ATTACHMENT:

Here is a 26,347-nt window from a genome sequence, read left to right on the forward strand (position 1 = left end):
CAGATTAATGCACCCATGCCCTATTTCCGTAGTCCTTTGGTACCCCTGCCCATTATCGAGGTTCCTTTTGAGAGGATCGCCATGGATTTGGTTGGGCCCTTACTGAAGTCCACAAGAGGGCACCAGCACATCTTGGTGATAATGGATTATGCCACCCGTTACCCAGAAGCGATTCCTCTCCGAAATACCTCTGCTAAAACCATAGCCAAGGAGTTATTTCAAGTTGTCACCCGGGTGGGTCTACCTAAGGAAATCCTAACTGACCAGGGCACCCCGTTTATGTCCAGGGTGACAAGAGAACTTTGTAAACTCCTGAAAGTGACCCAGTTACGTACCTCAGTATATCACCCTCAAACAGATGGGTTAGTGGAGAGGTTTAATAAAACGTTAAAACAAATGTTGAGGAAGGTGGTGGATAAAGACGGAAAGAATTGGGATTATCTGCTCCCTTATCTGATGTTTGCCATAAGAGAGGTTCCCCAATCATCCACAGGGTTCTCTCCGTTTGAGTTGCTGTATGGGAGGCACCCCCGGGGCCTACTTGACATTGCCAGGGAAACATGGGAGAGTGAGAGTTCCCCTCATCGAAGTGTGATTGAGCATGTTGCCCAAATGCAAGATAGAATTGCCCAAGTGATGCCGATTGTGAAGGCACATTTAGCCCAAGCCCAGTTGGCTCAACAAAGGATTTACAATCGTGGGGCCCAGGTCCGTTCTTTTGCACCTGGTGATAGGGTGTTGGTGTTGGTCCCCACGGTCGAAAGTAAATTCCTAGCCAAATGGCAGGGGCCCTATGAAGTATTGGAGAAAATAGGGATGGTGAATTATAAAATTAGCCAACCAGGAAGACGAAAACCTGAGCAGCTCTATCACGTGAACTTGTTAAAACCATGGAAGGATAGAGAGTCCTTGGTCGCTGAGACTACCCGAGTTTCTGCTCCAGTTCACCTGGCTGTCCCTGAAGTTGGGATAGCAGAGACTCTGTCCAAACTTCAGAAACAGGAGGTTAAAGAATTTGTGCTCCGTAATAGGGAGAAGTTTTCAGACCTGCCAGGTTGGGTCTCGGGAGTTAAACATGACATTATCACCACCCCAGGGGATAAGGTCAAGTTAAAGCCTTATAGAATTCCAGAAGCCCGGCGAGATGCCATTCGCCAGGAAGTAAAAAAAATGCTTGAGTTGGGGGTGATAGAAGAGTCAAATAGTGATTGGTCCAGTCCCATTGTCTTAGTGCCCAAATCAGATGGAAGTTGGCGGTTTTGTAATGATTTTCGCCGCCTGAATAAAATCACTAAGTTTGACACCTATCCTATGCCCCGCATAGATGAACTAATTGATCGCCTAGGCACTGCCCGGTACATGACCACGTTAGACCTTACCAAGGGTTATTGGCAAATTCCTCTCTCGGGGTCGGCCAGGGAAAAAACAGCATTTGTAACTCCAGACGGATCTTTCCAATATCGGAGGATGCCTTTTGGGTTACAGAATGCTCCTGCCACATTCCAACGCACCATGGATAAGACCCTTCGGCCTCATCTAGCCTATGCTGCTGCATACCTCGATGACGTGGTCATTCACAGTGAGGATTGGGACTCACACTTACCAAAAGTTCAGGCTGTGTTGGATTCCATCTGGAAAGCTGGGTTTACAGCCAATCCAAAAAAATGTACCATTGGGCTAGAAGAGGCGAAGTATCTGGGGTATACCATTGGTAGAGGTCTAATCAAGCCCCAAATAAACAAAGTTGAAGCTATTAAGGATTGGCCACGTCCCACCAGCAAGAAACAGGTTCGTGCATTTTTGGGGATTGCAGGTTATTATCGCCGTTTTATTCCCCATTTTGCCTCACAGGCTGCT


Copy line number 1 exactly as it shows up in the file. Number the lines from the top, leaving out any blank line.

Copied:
Here is a 26,347-nt window from a genome sequence, read left to right on the forward strand (position 1 = left end):